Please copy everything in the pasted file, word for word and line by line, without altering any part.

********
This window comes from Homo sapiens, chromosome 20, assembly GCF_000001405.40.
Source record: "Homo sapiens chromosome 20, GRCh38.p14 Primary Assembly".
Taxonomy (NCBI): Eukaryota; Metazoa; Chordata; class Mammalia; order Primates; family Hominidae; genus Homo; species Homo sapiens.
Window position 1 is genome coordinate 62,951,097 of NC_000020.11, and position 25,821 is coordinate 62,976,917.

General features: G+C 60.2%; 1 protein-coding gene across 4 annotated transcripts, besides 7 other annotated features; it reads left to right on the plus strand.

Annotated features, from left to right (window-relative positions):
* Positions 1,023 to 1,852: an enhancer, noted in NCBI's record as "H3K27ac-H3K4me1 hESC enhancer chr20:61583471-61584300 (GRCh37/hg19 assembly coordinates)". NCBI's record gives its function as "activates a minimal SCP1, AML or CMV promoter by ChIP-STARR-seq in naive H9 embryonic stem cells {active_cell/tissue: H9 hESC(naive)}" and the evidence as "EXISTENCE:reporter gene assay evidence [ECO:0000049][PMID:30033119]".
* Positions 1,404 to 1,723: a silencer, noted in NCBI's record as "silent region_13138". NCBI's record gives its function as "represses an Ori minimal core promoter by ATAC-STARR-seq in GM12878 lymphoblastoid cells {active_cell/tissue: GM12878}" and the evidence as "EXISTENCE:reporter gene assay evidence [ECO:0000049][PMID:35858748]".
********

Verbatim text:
This window comes from Homo sapiens, chromosome 20, assembly GCF_000001405.40.
Source record: "Homo sapiens chromosome 20, GRCh38.p14 Primary Assembly".
Taxonomy (NCBI): Eukaryota; Metazoa; Chordata; class Mammalia; order Primates; family Hominidae; genus Homo; species Homo sapiens.
Window position 1 is genome coordinate 62,951,097 of NC_000020.11, and position 25,821 is coordinate 62,976,917.

General features: G+C 60.2%; 1 protein-coding gene across 4 annotated transcripts, besides 7 other annotated features; it reads left to right on the plus strand.

Annotated features, from left to right (window-relative positions):
* Positions 1,023 to 1,852: an enhancer, noted in NCBI's record as "H3K27ac-H3K4me1 hESC enhancer chr20:61583471-61584300 (GRCh37/hg19 assembly coordinates)". NCBI's record gives its function as "activates a minimal SCP1, AML or CMV promoter by ChIP-STARR-seq in naive H9 embryonic stem cells {active_cell/tissue: H9 hESC(naive)}" and the evidence as "EXISTENCE:reporter gene assay evidence [ECO:0000049][PMID:30033119]".
* Positions 1,404 to 1,723: a silencer, noted in NCBI's record as "silent region_13138". NCBI's record gives its function as "represses an Ori minimal core promoter by ATAC-STARR-seq in GM12878 lymphoblastoid cells {active_cell/tissue: GM12878}" and the evidence as "EXISTENCE:reporter gene assay evidence [ECO:0000049][PMID:35858748]".